But why was the press interested in Clancy and his Debt of Honor? Perhaps they were seeking an answer to the question "Why weren't U.S. authorities better prepared to prevent 9/11, when similar fictional scenerios were so well known?". Hadn't we been given a preemptive warning?

Freedom of speech and creative expression in Western society bears the inherent risk that enemies of that society may use this uncontrolled knowledge against it. In 1977 the motion picture Black Sunday (a veiled reference to the infamous Palestinian terrorist group Black September) dramatized a similar terrorist attack against the United States using a hovering blimp (packed with anti-personel explosives) to attack a crowded football stadium. Thus Black Sunday author Thomas Harris proposed viable methods of arial terrorist attack long before Tom Clancy became an author. So it seems unlikely that the media wanted to blame Clancy and his novel for 9/11.

But the preemptive warning question is asked during the O'Reilly Factor interview:

O'Reilly: It is so close to what really happened. And my question in my mind was, if Tom Clancy can write about this and put forth a very plausible scenario, and I know all the intelligence guys in the United States read your books, why weren't they more -- why wasn't there more urgency to make it more difficult to do what happened?

Clancy: Bill, that's the price you pay for living in a free society, as we have today. If you want to go be like the Soviet Union, where it was illegal, for example, to take a photograph of a train station, just -- you know, you can restrict our civil liberties that far, but you end up being like the Soviet Union was, and that was a failure.

If popular fiction could have alerted authorities then could works of fiction like Debt of Honor not have also instructed terrorists in techniques to attack Western society? It is likely that many enemies of Western society were educated in the West or have heavy exposure to Western popular culture [3].

It is unproven that either popular fiction or news media coverage of the U.S. Intelligence community significantly contributed to the success of the 9/11 attacks. No one knows if Osama ben-Laden or his minions have watched Black Sunday or read Debt of Honor. It should be pointed out that there are a number of differeneces between the attack outlined in Debt of Honor and the actual 9/11 attack:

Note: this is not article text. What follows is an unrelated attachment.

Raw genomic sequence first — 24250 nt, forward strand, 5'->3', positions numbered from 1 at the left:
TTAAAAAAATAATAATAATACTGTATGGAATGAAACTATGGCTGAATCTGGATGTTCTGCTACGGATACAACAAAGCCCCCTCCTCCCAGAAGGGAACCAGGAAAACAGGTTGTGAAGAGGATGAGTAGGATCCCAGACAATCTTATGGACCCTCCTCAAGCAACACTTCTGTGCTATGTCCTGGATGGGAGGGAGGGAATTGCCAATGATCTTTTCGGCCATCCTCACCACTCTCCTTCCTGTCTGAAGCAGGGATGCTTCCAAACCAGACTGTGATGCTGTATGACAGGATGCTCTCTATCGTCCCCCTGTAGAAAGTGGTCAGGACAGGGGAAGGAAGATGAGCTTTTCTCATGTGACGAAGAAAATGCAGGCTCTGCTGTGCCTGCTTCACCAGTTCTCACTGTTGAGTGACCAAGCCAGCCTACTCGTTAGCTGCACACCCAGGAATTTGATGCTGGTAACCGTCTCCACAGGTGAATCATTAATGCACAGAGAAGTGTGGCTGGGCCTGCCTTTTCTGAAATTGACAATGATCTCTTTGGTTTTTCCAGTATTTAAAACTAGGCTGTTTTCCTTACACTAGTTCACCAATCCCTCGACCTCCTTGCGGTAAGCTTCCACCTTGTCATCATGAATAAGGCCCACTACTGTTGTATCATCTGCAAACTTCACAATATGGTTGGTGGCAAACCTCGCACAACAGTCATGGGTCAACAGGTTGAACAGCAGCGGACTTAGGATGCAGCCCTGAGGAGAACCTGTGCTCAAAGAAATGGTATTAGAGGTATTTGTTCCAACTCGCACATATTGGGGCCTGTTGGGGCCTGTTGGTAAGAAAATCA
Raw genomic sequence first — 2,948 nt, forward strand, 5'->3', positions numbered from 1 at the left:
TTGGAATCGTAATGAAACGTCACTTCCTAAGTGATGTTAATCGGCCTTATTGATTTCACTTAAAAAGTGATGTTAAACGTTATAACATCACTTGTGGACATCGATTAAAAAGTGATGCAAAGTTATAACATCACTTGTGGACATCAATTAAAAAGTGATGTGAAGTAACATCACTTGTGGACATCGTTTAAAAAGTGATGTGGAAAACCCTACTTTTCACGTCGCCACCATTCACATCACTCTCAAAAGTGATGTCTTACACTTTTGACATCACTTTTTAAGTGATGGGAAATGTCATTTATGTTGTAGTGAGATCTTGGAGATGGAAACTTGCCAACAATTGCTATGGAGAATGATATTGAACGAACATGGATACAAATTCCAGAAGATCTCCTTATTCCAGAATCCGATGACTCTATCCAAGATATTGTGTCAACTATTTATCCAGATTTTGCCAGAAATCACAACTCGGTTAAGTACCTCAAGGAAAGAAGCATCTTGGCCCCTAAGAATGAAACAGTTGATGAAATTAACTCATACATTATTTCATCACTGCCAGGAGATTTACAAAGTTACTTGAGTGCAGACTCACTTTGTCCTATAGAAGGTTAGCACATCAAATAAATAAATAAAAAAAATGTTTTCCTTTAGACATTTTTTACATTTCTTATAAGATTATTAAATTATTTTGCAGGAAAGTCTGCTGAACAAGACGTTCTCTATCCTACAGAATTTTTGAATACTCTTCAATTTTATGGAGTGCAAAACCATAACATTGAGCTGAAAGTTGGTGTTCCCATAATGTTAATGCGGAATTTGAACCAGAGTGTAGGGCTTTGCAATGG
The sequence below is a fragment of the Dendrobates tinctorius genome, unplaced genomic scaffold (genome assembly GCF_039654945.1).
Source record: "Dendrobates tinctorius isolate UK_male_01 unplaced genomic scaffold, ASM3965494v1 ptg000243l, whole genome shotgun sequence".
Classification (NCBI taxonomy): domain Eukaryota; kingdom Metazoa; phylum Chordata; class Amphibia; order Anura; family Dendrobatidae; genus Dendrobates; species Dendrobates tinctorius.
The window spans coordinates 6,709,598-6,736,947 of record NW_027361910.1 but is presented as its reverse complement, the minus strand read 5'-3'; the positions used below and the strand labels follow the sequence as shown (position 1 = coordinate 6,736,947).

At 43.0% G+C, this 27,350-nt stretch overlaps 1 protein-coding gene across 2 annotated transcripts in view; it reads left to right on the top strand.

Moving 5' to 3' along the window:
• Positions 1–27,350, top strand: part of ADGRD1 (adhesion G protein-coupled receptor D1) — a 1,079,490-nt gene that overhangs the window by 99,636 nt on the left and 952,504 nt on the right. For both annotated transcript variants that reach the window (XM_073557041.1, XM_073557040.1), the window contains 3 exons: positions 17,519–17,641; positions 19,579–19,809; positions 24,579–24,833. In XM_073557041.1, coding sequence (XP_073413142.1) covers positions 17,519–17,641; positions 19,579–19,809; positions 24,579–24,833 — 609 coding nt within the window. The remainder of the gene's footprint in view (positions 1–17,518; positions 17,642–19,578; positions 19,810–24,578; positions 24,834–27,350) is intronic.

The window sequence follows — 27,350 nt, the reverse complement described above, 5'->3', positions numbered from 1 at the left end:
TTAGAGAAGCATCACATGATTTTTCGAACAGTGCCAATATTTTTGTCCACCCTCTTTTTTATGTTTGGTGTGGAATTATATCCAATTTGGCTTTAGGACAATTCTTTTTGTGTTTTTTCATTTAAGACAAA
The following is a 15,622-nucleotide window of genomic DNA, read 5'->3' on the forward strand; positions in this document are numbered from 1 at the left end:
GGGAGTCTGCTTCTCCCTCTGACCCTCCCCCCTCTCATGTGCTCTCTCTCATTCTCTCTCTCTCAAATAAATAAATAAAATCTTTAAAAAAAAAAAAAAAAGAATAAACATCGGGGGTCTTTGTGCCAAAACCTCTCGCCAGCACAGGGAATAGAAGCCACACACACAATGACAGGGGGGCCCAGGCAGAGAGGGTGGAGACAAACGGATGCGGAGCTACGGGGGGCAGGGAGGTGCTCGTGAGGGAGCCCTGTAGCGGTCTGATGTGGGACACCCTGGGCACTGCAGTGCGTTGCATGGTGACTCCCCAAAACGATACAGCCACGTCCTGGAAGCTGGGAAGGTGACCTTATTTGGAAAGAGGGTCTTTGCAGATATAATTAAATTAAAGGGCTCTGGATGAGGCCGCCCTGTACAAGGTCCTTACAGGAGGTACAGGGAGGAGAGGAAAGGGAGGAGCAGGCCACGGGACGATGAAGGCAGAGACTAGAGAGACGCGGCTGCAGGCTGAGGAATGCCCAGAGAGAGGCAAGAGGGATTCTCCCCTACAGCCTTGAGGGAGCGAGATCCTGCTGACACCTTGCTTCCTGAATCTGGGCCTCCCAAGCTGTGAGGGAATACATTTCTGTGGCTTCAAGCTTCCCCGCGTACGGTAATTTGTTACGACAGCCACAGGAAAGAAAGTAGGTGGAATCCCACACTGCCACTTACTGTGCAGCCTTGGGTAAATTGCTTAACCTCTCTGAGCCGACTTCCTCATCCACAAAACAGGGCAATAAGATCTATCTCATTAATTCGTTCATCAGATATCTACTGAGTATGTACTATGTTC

1. In the novel the terrorist Sato acted out of rash, reactionary rage at the loss of his two sons, while the 9/11 attacks were planned and executed by determined extremists who had worked for months to prepare for the attacks.

2. Sato used an empty plane and displayed significant regret as he killed his copilot.

3. 9/11 was larger and bloodier.

Other Tom Clancy novels involve plots with terrorists triggering a nuclear device at the Super Bowl in Colorado Sum of All Fears (1991) and teams of armed terrorists assaulting crowded U.S. shopping malls with automatic weapons Teeth of the Tiger (2003). —Preceding unsigned comment added by Vosperdw (talkcontribs) 00:03, 26 May 2009 (UTC)

  1. ^ http://www.youtube.com/watch?v=UGaljPXBbfA&feature=related CNN's 9/11 Interview with Tom Clancy
  2. ^ http://www.charlierose.com/view/interview/2955 Charlie Rose
  3. ^ http://www.cnn.com/2003/US/01/08/wbr.kim.jong.il CNN - Kim Jong-il: North Korean leader loves Hennessey, Bond movies

Religion?[edit]

In Jack Ryan (Tom Clancy), Ryan is said to be a roman Catholic. Clancy's religious affiliation is also roman Catholic [2]. -- 201.37.230.43 (talk) 15:48, 30 May 2009 (UTC)

  • Yes, Ryan is Catholic and had a Jesuit education. Niteshift36 (talk) 07:52, 9 February 2010 (UTC)

Info about Clancy vs description of the books.[edit]

I've removed the subsection in the bibliography section describing continuity errors in the Jack Ryan universe ("Ryanverse") novels, as this article is about Tom Clancy more then it's about the books. I feel this section would be appropriate on the page to describe the Ryanverse series, but it adds little specific value to the article on Tom Clancy himself. Also, I don't think this fits in the bibliography section; the bibliography section is meant to provide a complete listing of his work with a brief summary of each book. Asdquefty (talk) 23:28, 14 April 2010 (UTC)

Period of Tom Clancy's works[edit]

I have seen several edits where people have removed the end date of 2003 for Clancy's work, I believe it is not correct to extend his period until Dead or Alive is published. Do not change the period of Clancy's writing until Dead or Alive is published and you have a source such as a news article or Amazon page that shows it is available for purchase. Asdquefty (talk) 19:51, 4 May 2010 (UTC)

Confusion in the Video Games section[edit]

The following text, from the Video Games section, confused me: